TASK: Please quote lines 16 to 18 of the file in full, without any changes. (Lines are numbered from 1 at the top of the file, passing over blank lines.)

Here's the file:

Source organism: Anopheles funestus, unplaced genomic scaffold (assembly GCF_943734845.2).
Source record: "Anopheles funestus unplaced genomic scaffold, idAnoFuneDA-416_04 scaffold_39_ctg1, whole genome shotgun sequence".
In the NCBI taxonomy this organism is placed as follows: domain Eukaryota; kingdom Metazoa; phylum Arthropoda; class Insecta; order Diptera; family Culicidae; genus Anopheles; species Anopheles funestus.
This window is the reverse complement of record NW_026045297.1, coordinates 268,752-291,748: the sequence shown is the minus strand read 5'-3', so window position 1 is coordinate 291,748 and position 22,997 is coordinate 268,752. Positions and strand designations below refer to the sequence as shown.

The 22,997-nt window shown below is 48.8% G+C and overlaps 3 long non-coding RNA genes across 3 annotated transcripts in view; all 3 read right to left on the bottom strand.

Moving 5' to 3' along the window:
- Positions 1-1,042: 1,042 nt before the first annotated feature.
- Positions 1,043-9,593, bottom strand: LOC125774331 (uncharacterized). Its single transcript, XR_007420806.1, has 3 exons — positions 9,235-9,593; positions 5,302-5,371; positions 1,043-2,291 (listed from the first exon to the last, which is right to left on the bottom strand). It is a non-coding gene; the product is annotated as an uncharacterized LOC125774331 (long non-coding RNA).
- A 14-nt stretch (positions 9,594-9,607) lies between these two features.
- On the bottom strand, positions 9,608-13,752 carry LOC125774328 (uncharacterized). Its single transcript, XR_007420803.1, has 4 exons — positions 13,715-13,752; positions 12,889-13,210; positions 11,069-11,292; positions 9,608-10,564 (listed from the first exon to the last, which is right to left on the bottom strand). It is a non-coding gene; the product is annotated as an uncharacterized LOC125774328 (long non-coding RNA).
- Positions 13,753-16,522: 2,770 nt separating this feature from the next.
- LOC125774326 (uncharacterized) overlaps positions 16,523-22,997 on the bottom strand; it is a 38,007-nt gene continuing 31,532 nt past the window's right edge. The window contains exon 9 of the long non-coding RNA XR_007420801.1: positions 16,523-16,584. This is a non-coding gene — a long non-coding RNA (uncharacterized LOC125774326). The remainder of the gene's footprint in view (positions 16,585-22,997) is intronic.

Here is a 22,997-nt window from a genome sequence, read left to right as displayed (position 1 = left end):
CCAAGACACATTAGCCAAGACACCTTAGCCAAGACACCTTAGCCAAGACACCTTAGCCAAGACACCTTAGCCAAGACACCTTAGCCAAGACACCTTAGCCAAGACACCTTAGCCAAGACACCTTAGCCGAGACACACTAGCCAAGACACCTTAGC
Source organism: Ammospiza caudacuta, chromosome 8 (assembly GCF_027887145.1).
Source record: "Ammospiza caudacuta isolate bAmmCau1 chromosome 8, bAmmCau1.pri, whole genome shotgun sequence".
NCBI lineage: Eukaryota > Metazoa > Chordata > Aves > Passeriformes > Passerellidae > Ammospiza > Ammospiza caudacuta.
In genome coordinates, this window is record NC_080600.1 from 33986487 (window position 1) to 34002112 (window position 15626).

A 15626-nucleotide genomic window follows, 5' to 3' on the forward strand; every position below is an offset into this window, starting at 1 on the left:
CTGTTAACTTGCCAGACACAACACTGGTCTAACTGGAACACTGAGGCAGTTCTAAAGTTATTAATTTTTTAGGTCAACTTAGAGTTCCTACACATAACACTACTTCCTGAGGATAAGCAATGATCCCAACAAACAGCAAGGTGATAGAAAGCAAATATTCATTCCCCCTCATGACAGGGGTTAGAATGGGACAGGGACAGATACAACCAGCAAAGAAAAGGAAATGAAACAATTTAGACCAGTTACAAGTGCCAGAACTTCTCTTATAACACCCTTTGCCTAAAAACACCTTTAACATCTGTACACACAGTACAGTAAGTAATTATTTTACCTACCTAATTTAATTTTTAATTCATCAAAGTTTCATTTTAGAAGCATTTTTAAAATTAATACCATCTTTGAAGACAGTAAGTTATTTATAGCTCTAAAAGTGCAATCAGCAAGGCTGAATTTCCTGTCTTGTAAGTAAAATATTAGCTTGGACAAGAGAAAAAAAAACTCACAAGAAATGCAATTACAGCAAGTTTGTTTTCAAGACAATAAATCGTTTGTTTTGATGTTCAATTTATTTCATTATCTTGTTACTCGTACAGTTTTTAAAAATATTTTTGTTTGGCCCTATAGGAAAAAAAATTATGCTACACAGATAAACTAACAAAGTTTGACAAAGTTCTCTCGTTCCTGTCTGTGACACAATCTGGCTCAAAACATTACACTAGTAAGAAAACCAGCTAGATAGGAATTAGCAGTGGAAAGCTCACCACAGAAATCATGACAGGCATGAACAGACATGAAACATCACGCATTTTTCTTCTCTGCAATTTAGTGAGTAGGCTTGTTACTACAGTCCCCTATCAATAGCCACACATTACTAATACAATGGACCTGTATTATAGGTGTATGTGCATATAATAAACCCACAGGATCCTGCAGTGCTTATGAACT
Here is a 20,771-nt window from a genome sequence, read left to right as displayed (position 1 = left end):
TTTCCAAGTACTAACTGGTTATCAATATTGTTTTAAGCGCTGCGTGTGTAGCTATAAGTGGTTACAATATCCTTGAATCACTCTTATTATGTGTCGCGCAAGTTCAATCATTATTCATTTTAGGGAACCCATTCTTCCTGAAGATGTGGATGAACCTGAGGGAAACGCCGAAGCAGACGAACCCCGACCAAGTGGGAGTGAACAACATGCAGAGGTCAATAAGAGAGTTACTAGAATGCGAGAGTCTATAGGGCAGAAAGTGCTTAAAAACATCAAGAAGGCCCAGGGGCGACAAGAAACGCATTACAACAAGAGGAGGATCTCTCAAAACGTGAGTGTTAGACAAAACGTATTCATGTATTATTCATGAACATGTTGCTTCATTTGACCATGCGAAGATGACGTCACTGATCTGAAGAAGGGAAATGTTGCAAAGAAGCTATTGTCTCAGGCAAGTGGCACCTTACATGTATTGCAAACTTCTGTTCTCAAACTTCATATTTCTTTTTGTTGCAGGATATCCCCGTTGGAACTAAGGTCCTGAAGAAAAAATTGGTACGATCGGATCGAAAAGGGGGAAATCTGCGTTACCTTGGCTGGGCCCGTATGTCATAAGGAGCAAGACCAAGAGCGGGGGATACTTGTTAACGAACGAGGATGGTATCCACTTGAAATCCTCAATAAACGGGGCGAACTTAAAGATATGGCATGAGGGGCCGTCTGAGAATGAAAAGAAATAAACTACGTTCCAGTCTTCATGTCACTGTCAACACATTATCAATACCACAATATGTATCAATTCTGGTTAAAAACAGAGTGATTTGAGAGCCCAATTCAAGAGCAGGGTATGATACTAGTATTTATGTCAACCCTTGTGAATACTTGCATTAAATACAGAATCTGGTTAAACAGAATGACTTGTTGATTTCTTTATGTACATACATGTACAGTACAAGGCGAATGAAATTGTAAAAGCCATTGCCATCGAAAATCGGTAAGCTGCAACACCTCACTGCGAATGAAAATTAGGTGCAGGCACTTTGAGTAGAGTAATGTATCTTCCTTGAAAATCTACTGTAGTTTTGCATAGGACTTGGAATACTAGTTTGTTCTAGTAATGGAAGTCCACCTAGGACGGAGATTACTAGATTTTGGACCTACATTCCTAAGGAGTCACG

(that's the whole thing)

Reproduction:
Source record: "Ammospiza caudacuta isolate bAmmCau1 chromosome 8, bAmmCau1.pri, whole genome shotgun sequence".
NCBI lineage: Eukaryota > Metazoa > Chordata > Aves > Passeriformes > Passerellidae > Ammospiza > Ammospiza caudacuta.
In genome coordinates, this window is record NC_080600.1 from 33986487 (window position 1) to 34002112 (window position 15626).